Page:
Can there be redemption when unspeakable atrocities and deadly legislation against women continue with impunity? It's hard to fathom sometimes. Between the horrifying kidnapping of the Nigerian students and the uptick in the War on Women here in the United States (How many women's health clinics have been shut down now? How many rapes go unreported, mocked, or ignored?), it looks like we're caught in gridlock at the intersection of Regression and Hostility.
Redemption has to be earned. Redemption takes effort, empathy, and education. And more.
And with that, here are today's Los Angeles Times letters to the editor, because our voices matter:
The kidnapping of girls happens to be in the news right now because of Boko Haram's abduction of Nigerian schoolchildren. Yet there are multiple horror stories reflecting how women live around the globe. ("Boko Haram chose its victims for a reason -- to stop progress," Opinion, May 12)
Women are forced to wed to settle a feud, are victims of "honor killings" in some societies, face sexual assault on U.S. college campuses and in the military, are routinely denied opportunities for education, have more difficulty being paid as much as men and are the victims of restrictions on reproductive healthcare.
It is commendable that now we have female presidents, lawmakers and chief executives of major corporations, but for the great majority of women around the world, it is a constant battle for basic rights — just to be alive, to get an education, keep a good job, obtain decent pay and make our own reproductive choices.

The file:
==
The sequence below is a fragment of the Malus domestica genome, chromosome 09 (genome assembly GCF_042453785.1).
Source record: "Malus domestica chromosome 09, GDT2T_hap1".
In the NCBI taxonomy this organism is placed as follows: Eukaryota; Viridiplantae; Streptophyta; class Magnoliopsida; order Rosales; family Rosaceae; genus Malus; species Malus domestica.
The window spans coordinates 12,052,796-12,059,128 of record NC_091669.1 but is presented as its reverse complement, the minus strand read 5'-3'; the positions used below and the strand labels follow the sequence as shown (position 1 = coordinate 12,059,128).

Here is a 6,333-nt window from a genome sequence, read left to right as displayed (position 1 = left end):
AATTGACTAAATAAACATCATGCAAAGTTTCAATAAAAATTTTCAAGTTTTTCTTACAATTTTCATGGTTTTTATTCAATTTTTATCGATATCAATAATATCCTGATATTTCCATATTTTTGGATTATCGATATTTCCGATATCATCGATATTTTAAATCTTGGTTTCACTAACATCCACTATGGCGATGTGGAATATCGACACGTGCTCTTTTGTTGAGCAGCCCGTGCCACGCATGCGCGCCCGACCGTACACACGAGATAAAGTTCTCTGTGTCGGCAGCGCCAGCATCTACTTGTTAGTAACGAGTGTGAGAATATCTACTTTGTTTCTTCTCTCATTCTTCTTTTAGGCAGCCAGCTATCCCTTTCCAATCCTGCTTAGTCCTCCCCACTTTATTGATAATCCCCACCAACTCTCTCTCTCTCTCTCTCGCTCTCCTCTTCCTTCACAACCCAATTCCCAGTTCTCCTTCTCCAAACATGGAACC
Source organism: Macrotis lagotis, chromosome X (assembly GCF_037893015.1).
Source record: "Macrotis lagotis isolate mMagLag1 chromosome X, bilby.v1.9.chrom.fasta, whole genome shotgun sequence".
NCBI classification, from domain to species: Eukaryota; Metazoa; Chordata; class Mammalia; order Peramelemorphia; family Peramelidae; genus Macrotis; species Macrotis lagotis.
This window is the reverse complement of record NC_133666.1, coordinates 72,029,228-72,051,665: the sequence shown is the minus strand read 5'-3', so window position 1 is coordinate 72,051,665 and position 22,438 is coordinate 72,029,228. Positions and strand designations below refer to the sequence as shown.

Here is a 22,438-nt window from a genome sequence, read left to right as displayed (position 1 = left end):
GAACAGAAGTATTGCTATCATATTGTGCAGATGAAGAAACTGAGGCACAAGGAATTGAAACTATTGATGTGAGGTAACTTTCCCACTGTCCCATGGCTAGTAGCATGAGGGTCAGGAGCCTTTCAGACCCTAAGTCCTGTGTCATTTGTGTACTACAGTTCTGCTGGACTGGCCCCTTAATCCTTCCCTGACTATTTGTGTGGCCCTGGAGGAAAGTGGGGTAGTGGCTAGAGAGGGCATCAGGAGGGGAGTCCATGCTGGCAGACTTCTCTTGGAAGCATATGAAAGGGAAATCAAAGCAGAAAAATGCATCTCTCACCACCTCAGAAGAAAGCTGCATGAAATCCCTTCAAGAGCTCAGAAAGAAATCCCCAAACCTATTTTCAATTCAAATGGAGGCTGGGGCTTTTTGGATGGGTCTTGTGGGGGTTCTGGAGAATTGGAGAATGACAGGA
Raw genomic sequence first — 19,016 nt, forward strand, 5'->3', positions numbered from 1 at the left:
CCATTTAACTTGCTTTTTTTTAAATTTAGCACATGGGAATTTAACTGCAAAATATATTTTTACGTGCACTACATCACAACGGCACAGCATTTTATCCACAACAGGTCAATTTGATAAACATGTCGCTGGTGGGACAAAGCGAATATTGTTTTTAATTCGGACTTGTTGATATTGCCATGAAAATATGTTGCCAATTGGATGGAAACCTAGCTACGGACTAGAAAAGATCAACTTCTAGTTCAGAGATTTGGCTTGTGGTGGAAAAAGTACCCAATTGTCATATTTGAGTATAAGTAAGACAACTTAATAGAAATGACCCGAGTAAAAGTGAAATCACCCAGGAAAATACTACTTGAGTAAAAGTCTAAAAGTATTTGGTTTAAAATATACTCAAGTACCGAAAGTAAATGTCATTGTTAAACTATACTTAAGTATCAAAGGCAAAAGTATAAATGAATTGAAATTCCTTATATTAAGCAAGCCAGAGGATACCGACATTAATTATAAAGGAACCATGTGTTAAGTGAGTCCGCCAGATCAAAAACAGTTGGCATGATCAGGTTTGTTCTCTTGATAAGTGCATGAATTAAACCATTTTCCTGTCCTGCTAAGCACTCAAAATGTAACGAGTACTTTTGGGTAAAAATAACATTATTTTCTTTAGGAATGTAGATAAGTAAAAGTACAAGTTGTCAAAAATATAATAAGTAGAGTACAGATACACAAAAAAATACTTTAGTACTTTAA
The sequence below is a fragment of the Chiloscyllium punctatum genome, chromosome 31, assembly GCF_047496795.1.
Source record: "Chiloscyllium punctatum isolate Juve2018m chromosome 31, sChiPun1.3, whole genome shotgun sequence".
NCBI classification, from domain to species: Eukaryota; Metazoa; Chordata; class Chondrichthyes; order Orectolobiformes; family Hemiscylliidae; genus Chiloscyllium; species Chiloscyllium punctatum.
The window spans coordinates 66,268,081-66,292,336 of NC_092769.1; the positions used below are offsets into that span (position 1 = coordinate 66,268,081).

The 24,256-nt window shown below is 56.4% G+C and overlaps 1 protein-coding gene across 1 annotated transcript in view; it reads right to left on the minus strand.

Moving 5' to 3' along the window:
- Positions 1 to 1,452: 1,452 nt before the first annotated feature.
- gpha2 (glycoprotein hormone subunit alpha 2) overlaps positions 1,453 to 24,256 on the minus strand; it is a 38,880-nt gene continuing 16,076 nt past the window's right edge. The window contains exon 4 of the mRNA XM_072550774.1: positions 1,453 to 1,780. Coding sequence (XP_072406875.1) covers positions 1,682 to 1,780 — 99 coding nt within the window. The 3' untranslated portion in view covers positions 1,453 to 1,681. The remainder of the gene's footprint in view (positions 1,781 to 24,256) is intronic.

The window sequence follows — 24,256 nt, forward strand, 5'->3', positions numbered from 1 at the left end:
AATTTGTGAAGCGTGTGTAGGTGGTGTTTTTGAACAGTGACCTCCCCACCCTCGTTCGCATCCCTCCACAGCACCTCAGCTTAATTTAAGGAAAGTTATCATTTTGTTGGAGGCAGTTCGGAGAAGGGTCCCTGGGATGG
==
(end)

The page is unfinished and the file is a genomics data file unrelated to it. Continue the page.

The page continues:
We have the tendency to overlook some of these issues because they are part of an ethnic or religious culture. Let's instead demand the freedom to live, to have reproductive care and to have access to education and jobs. None of us is free until all of us are.
Much, much more depends on girls than the world realizes or often cares to admit. The tragedy of the Nigerian female students kidnapped by Boko Haram should make it obvious that nothing less than the redemption — and dare I say, salvation — of "mankind" is linked to how we treat the female gender.
Indeed, bring back our girls. Let them learn. Let them lead. For it is quite apparent that two of the greatest perceived threats to the terrorist mind-set are the educated girl and the liberated woman.
Rancho Palos Verdes
Leymah Gbowee's piece on the courage and heroism of Africa's women — as they worked, not fought, for rights, including the return of more than 300 young women kidnapped by Boko Haram — contrasts with an ongoing cowardice that is displayed by men around the world. ("The heroic women of Nigeria are standing up to Boko Haram," Opinion, May 13)
All women are beset by men's sexism, and America is no different, with men sexually assaulting and raping women on and off school campuses. The world's major religions play a very supportive (and cowardly) role by claiming some creator as a male and refusing women their rights as equal human beings, simply because men can physically overpower them.
It's all so cowardly.